I’m happy he was able to be there when I needed a hand to hold, and for my mom when she was freaking out about my post-surgery complications. I’m sure my dad appreciates it as well­. He couldn’t take the time off to be there himself—someone needed to pay for my hospital bills after all.

My grandpa also taught me basic addition with M&Ms. I’m sure he’d agree with me that the math behind this campaign is pretty easy: Paid Family Leave + Hospitalized child = Being there when it's scary.”

-Allison Wessels, Online Organizer and AVODAH Corps Member


Having a newborn is mentally and physically exhausting. So it was really important for me, and for my family for me to be able to be present and focused on caregiving in the early days after each of my sons were born. Having access to Paid Parental Leave meant that I could be a real partner to my wife as a caregiver to our babies. And being so present early on helped us setup the routine of shared parenting that we both hoped for.”

-Jacob Feinspan, Executive Director


DC Community Organizer Sam Jewler’s parents reflect:

“Though I worked for a nonprofit company with liberal policies, paternity leave was not available to me when Sam was very young. My own father worked six days a week in his corner grocery store and was not as available to his children as we or he would have liked. I resolved to spend as much time with Sam as possible and share in his upbringing.”

-Len Jewler, Sam’s dad

“Actually, Dad did take off two weeks early in your life—presumably as vacation leave.  His presence/assistance was invaluable, and it would have been terrific if he could have stayed home longer, both because new parenthood is exhausting, physically, emotionally, and mentally; and because he and Sam would have bonded in a somewhat different way if he had been as constant in his life as I was (until I went back to work, of course, when Sam was three months old—way too soon!).”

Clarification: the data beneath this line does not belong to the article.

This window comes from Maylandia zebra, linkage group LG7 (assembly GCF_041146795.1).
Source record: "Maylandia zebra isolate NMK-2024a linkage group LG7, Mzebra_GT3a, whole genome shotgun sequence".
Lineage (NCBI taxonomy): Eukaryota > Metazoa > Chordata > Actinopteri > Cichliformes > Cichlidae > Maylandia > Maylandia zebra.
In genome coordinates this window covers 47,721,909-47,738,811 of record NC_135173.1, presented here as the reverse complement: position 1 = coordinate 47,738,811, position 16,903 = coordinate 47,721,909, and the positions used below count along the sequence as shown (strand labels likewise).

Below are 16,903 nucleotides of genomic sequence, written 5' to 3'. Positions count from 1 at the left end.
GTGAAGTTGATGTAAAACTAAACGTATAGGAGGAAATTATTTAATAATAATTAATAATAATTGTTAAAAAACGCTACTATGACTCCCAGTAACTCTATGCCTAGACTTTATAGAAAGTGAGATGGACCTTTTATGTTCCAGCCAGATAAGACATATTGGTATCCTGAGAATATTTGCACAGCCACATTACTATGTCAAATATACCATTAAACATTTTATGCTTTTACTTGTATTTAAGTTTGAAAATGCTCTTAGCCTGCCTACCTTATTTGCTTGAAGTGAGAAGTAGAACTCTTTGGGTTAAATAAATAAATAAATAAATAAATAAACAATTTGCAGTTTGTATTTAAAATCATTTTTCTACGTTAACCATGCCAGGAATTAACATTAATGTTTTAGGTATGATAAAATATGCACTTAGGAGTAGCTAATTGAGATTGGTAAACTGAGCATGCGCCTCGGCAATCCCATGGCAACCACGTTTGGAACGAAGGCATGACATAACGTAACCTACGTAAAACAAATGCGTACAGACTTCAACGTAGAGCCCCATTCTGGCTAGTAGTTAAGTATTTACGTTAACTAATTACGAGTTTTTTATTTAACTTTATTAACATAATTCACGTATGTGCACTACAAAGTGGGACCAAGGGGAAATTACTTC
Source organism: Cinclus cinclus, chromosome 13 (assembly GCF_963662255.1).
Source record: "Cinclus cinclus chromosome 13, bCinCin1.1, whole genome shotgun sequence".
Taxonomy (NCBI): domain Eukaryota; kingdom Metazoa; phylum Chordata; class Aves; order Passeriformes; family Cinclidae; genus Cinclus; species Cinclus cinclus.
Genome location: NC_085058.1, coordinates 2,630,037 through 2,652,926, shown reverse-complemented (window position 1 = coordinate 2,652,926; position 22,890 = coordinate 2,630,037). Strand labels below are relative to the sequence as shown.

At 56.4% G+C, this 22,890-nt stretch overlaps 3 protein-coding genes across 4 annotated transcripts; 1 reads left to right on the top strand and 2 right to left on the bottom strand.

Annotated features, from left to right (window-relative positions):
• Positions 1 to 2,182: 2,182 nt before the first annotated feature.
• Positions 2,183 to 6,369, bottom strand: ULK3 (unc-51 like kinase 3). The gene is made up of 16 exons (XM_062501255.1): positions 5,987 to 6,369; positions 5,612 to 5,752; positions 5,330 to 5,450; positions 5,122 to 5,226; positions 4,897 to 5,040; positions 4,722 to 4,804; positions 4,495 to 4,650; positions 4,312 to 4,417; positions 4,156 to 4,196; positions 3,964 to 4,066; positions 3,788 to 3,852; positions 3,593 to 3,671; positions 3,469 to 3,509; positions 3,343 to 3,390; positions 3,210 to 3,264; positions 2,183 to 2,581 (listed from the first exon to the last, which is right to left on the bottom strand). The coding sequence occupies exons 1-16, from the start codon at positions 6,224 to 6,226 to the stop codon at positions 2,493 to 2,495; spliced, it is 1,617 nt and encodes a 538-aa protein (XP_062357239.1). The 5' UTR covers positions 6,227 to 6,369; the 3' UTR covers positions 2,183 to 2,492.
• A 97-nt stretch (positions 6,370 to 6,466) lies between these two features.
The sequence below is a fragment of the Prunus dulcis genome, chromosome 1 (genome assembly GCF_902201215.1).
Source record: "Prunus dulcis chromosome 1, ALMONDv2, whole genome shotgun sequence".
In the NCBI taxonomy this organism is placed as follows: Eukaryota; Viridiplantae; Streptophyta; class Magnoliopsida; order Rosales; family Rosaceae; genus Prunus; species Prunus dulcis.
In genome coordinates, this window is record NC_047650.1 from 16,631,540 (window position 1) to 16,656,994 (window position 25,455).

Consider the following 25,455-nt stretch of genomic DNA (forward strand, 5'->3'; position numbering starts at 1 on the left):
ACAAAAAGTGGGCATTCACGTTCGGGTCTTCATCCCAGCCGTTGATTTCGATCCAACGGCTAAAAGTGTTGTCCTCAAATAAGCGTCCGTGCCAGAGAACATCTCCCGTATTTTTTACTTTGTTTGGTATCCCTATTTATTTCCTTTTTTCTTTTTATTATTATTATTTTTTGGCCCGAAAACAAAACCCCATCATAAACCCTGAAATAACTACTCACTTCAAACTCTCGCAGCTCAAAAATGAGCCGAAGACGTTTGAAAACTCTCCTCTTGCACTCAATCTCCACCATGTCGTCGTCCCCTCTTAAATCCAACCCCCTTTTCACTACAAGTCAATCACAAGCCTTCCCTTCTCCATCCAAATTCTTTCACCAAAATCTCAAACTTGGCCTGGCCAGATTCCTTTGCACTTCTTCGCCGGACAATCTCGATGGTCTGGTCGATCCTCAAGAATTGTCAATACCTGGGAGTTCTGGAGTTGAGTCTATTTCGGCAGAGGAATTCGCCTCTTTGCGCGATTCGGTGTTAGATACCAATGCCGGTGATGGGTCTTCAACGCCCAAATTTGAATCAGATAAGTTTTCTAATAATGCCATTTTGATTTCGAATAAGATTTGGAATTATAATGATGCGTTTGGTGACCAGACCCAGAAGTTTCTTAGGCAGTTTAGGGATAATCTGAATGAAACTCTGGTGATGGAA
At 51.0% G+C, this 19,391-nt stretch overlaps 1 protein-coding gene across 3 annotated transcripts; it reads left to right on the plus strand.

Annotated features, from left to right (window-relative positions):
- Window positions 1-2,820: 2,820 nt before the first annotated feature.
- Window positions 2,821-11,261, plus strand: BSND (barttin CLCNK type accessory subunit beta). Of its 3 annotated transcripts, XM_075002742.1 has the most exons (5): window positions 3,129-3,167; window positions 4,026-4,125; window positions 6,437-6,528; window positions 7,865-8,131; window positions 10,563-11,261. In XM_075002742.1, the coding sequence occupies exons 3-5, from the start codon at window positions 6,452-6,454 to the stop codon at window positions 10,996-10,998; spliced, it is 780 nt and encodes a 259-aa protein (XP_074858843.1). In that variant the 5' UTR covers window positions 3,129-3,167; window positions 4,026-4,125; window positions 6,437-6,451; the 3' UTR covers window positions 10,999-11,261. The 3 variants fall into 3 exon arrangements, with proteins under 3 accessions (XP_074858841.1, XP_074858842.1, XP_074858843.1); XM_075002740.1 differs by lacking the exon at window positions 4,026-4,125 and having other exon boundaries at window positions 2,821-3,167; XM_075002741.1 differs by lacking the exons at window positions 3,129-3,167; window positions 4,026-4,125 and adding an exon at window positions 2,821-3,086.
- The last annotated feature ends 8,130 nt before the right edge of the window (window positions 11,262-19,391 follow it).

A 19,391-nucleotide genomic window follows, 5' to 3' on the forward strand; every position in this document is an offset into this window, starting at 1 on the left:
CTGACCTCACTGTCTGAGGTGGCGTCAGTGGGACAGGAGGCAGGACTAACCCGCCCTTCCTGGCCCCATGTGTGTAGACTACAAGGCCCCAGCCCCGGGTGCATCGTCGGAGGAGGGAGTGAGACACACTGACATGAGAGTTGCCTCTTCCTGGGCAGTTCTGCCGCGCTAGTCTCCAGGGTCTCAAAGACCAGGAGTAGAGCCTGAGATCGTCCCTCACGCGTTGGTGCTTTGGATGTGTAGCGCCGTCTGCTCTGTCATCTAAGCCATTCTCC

-Andrea Rosen, Sam’s mom


“When I was born, my dad worked from home and took care of me while my mom went back to work after just two short weeks of leave. The two of them split their parenting responsibilities, allowing me to grow up with a connection with the two of them I am incredibly grateful for. It’s clear from their stories that sharing responsibilities in the beginning helped to create more gender-balanced parenting when my sister was born and while the two of us grew up together.”

-Hannah Weilbacher, Community Organizer and AVODAH Corps Member